With the recent news that Fukushima’s nuclear situation has once more gotten out of hand, it’s important to ensure your body is nutritionally fortified to withstand as best as possible the damage done by radioactive exposure, however little or large it may be, on an on-going basis. Superfoods and fresh juice intake can accomplish this, but beyond that, it’s also important to have Continue reading
Did You Know…
… that black rice may be the new cancer-fighting super food?
Exotic black rice, though you’ve likely never tried it yourself yet, is gaining the attention of researchers as a potential new star among cancer-fighting super foods .
Researchers at Louisiana Continue reading
Given what we are now exposed to through our food, air, and water, detoxification has become a modern-day necessity. Without the daily activation of ancient, effective physiological pathways designed to remove environmental toxins, we are bound to get sick.
So, what are some simple, Continue reading
One of the most unique substances on the planet, bee pollen, probably doesn’t get the recognition it deserves. This super food possesses all of the nutrients essential to sustain human life, with a breakdown of 55 percent carbohydrates, 35 percent protein, three percent vitamins and minerals, two percent fatty acids and five percent other substances. Continue reading
What is a super food? While there is no specific definition for the term, a super food is generally recognized by a few characteristics: high nutritional density and low calories, high fiber, high in omega-3 fatty acids, lots of antioxidant activity, and rich with phytochemicals that have the potential to prevent or even reverse disease.
You could say Continue reading
If you want to live longer and healthier, anti-aging researchers suggest that all you have to do is search for clues in the places where people already enjoy the longest and most exceptionally healthy lives.
One such place is the land of the Inca people … centered around the Andes highland city of Cuzco, which is in Peru.
The Inca people usually lived to be 100 years of age or older—with no assistance from any form of modern medicine. The holy Amautas, keepers of sacred knowledge, often lived active lives well beyond the age of 120.
For many years, scientists and tourists alike have journeyed to the lands encompassed by the ancient Inca Empire looking for the secrets of long life. Continue reading
Bred from strains of the vegetable naturally high in antioxidants, it joins a growing crop of “super foods” that are believed to be good enough to prevent heart disease, cancers and degenerative diseases like Alzheimer’s and help weight control.
Vital Vegetables chairman
According to him, supermarkets will soon stock foods “boasting higher levels of goodness” for the time poor.
“Our lifestyles seem to get faster all the time. If you can get the recommended daily intake of fruits and vegetables through eating less, isn’t that kind of the way we are going in the world these days?” the Age quoted him as saying.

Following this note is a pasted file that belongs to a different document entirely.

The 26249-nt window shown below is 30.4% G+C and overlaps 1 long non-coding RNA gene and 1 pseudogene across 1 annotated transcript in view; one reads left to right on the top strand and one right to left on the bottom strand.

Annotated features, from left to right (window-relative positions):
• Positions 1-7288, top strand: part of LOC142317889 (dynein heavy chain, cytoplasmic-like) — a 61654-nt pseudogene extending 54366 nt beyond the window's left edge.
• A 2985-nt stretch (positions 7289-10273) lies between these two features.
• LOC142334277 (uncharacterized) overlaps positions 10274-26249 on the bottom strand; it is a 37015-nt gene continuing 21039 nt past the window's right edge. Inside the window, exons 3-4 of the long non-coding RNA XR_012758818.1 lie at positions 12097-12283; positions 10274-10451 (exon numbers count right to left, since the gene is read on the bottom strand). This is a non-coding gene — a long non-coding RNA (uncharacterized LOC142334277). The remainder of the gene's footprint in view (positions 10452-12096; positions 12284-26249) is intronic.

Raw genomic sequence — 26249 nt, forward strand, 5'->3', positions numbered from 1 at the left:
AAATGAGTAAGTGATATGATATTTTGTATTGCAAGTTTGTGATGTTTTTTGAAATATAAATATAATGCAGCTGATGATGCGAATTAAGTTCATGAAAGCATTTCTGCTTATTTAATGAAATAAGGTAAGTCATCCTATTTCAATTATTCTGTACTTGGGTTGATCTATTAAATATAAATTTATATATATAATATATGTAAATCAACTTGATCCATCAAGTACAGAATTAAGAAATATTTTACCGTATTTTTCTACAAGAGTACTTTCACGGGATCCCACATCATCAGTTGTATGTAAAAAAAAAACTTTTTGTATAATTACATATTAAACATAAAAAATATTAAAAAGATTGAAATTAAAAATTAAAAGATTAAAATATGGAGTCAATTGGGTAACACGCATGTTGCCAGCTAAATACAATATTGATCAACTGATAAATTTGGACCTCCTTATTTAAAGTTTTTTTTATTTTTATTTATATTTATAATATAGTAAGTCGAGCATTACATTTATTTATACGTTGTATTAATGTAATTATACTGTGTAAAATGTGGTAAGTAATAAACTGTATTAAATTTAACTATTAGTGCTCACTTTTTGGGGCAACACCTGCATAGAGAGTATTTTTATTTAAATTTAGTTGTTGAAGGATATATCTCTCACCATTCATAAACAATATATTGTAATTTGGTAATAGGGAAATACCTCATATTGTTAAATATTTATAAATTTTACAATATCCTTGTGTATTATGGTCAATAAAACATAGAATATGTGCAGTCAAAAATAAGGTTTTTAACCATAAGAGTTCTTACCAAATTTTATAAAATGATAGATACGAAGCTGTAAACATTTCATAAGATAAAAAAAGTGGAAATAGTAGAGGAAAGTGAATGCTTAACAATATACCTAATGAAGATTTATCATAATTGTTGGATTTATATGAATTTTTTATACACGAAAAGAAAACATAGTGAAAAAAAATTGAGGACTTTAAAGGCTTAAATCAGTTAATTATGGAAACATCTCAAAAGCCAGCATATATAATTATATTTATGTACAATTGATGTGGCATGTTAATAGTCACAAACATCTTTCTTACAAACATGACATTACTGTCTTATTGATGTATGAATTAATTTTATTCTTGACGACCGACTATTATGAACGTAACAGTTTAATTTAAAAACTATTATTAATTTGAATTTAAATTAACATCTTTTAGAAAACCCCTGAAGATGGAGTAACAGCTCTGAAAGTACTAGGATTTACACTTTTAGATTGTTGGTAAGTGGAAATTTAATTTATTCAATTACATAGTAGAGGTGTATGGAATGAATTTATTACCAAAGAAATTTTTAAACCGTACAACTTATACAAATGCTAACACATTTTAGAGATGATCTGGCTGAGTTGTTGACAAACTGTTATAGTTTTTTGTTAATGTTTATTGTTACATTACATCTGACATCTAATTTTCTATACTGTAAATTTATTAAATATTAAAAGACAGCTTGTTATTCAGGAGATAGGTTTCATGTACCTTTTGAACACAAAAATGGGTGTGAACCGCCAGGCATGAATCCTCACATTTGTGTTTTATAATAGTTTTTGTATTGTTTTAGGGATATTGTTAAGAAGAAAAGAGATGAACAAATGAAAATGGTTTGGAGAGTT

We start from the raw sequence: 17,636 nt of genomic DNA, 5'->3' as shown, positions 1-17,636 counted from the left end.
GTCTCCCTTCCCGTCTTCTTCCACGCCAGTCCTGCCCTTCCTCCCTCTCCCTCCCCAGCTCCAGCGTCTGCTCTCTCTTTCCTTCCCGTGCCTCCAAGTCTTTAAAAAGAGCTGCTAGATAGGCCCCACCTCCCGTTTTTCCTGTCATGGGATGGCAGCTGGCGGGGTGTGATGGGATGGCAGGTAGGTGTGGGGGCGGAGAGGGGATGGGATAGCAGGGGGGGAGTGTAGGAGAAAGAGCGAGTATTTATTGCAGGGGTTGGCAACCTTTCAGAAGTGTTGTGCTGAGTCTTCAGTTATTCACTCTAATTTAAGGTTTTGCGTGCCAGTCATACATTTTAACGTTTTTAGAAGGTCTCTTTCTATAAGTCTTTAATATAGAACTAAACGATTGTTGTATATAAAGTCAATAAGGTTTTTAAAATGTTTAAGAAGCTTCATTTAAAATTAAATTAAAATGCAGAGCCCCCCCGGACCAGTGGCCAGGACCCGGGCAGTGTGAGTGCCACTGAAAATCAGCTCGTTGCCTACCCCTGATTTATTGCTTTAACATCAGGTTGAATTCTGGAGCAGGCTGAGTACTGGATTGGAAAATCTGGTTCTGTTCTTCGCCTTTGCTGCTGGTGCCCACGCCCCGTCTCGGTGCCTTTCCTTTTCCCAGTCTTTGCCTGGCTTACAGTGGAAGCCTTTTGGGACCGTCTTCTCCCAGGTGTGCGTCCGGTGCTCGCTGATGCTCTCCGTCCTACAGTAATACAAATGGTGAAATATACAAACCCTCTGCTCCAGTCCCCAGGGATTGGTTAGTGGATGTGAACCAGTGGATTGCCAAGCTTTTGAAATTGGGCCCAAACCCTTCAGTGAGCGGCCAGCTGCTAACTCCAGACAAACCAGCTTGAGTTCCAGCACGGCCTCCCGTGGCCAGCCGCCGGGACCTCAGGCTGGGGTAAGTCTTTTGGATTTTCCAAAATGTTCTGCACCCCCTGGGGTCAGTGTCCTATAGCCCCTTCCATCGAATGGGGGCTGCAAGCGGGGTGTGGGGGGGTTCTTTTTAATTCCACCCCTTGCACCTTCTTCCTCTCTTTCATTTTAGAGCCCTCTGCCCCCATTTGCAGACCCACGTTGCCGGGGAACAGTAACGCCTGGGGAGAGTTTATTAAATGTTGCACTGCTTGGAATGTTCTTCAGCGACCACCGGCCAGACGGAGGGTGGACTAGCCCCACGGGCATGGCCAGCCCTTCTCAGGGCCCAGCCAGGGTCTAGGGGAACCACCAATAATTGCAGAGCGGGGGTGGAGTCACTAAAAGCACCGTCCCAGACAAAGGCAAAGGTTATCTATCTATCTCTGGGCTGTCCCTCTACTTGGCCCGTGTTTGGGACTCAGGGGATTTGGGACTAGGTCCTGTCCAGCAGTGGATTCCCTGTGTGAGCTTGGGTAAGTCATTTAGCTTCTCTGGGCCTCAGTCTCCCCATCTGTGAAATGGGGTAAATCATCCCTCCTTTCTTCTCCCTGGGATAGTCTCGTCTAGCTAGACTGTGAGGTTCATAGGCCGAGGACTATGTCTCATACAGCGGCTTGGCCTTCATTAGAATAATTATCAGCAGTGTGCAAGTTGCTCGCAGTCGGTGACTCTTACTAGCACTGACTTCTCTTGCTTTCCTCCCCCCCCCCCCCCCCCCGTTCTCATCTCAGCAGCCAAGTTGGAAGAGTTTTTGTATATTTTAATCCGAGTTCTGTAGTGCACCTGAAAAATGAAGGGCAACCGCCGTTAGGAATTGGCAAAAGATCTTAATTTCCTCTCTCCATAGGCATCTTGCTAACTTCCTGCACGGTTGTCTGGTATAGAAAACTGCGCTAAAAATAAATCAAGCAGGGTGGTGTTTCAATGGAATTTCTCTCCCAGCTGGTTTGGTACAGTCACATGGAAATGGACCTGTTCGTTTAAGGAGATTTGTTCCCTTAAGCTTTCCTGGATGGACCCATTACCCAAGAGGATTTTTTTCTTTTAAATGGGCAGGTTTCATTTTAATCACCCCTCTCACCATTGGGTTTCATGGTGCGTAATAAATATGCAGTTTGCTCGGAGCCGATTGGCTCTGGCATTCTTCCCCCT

“I think consumers are looking at things that are better for them. And here you’re going to get more bang for your bite,” he added.
Two breakfast cereals with the potential to reduce the risk of colon and bowel cancers, heart disease, diabetes, stroke and to help control weight were released by the CSIRO last month.
“You can take supplements or you can get people to eat a healthy diet, but often it is hard to get people to change their dietary habits. ‘The beauty of these types of foods is that you can add the wholegrain into the food – you are not forcing consumers to change their diet to something else,” he says.
Expert food tasters are busy in the CSIRO labs in
“We all love the convenience of eating fast food, so if you can make fast food that’s still convenient to eat but healthier for you, that would be a positive thing for health,” Dr Lee says.
“But we’re not talking about a pill that’s going to change a person’s health overnight. We’re talking about providing people with diets that, over a long period of time, may have a positive impact on their health and well-being,” he adds.
“I have a real difficulty with the argument that you can have your cake and eat it too. What you are doing is rewarding poor dietary behaviour,” he says.
“We are trying to get away from the idea that you can get good health from a pill or highly processed product. It’s all about enhancing the natural goodness within fruits and vegetables,” he says.
He has revealed that the department is helping to develop lettuce mixes, with more carotene to strengthen eyesight, for commercial release next autumn.
According to him, other mixes could help ease ailments such as arthritis.
“We are going down the road where you might find one product with four or five different vegetables that have a different suite of antioxidants to target different health outcomes in a single bag, such as helping people who have arthritis,” he says.
“More than 90 per cent of the Australian population don’t eat the recommended serve of four to five vegetables and two fruits on a daily basis. So our angle is to make the vegetables people do eat as healthy as possible, so they are getting more from the little they are eating,” he adds.